The average property sold for more than $242,000 in 1994, and real estate agents say there are plenty of historic homes carrying price tags in the millions of dollars.

Commercial district

The commercial district runs through the historic neighborhood. The last downtown grocery store, Rookie's Meat Market, closed last year after 45 years in business. Many residents must drive 15 minutes to buy a quart of milk.

Because the historic district is at the center of downtown, much of the area is nonresidential. Large pieces of the neighborhood are taken up with institutional buildings, including several churches and many more county and state legislative offices.

The State House sits in the geographical center of the district, and when the legislative session begins, downtown restaurants and bars fill with scores of lawmakers, lobbyists and legislative aides.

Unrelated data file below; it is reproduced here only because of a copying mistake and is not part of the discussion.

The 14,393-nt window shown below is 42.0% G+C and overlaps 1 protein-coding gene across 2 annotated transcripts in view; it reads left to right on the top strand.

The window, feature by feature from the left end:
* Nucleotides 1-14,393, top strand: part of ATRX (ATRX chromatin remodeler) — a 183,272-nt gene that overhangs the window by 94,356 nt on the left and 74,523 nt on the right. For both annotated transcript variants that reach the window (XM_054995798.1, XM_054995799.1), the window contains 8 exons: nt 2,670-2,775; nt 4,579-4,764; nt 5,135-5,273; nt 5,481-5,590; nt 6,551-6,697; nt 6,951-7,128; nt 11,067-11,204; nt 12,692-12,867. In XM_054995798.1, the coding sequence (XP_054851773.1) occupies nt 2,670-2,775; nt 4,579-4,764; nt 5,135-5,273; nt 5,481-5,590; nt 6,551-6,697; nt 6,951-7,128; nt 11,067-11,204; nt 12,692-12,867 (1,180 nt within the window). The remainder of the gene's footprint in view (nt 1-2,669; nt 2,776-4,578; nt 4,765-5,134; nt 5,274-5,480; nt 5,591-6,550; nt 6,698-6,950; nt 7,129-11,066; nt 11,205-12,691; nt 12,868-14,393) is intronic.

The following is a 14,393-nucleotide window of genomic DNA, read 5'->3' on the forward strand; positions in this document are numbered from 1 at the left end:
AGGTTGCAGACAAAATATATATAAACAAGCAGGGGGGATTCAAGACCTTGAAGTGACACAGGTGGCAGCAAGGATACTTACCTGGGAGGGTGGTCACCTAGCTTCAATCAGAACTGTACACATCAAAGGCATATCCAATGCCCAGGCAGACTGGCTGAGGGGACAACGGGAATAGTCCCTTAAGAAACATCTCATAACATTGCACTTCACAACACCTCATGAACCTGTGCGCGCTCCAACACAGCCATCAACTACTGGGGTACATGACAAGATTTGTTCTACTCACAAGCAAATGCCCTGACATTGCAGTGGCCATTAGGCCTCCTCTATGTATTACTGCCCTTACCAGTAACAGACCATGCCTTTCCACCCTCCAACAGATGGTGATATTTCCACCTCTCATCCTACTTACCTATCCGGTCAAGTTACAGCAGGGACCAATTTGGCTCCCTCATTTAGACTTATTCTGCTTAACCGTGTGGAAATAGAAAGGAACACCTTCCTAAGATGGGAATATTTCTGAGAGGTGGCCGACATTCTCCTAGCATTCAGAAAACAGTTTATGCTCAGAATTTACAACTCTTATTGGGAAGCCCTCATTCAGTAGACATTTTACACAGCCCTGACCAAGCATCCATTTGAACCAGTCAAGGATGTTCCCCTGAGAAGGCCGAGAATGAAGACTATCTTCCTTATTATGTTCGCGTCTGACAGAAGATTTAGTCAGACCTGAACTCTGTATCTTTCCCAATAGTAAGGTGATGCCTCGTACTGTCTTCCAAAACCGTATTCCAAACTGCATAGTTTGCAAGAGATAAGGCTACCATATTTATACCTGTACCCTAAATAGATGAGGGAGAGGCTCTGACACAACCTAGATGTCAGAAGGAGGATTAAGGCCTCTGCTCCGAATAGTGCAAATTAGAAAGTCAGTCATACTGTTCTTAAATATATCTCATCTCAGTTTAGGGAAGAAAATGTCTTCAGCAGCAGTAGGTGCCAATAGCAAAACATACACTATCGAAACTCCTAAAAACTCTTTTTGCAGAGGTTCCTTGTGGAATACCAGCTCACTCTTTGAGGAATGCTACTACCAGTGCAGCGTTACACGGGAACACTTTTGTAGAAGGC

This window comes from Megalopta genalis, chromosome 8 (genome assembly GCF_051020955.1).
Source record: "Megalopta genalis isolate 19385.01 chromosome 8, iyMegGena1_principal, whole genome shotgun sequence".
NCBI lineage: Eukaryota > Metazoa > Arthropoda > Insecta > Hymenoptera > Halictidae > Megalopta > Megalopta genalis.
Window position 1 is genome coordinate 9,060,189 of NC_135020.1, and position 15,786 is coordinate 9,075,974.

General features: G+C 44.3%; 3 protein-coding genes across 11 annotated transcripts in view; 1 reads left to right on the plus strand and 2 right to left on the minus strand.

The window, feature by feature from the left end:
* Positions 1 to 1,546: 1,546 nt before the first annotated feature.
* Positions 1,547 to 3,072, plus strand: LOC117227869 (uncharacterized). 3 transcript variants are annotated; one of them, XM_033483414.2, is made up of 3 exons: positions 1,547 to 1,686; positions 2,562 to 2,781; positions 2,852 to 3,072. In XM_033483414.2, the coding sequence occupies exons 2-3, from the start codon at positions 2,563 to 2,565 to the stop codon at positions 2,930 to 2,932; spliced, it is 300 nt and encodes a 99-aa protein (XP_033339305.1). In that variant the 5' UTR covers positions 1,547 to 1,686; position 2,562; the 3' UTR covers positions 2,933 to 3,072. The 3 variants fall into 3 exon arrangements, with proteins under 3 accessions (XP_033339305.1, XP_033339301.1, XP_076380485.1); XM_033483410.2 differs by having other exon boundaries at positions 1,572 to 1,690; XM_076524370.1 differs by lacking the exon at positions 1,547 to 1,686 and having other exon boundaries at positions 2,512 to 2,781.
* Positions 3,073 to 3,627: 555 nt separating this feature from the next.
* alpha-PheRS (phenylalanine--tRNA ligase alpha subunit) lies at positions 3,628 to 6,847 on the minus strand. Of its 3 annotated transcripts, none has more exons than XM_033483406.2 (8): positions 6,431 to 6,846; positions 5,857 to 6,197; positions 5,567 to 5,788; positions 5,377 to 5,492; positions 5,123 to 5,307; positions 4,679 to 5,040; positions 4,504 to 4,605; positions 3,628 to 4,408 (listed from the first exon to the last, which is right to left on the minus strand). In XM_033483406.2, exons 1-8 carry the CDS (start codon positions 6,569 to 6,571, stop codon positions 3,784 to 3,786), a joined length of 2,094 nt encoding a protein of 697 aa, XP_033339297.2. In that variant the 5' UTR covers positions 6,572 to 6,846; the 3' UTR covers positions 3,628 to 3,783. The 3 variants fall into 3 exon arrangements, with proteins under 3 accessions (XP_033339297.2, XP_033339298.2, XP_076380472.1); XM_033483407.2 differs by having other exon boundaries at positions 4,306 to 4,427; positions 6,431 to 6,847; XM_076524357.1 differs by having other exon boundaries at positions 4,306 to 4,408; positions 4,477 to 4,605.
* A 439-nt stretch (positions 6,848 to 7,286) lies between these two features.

When the lawmakers move out -- which they started doing last week -- they soon are replaced by boaters and summer vacationers, who keep second homes in the historic district and the Annapolis area.

And then there is the constant influx of tourists, vacationers and weekend visitors to the town's bed and breakfasts.

As for the residents, they, too, are diverse. While most are well-heeled professionals, they range widely in age, occupation and lifestyle.

Case in point: Mr. Froelicher's street.

Mr. Froelicher, a lawyer in the Maryland attorney general's office, shares a home with his wife and two young children. His neighbors include a builder, a musician, two tutors at St. John's College, an eye doctor, a staffer at the National Security Agency and several retirees.

And then there are the old-timers such as Margery Dowsett, whose family has passed down the same home since 1771. Ms. Dowsett and her "lunch bunch" -- a group of friends she has known since childhood -- all share memories of Annapolis and a )) love for the city.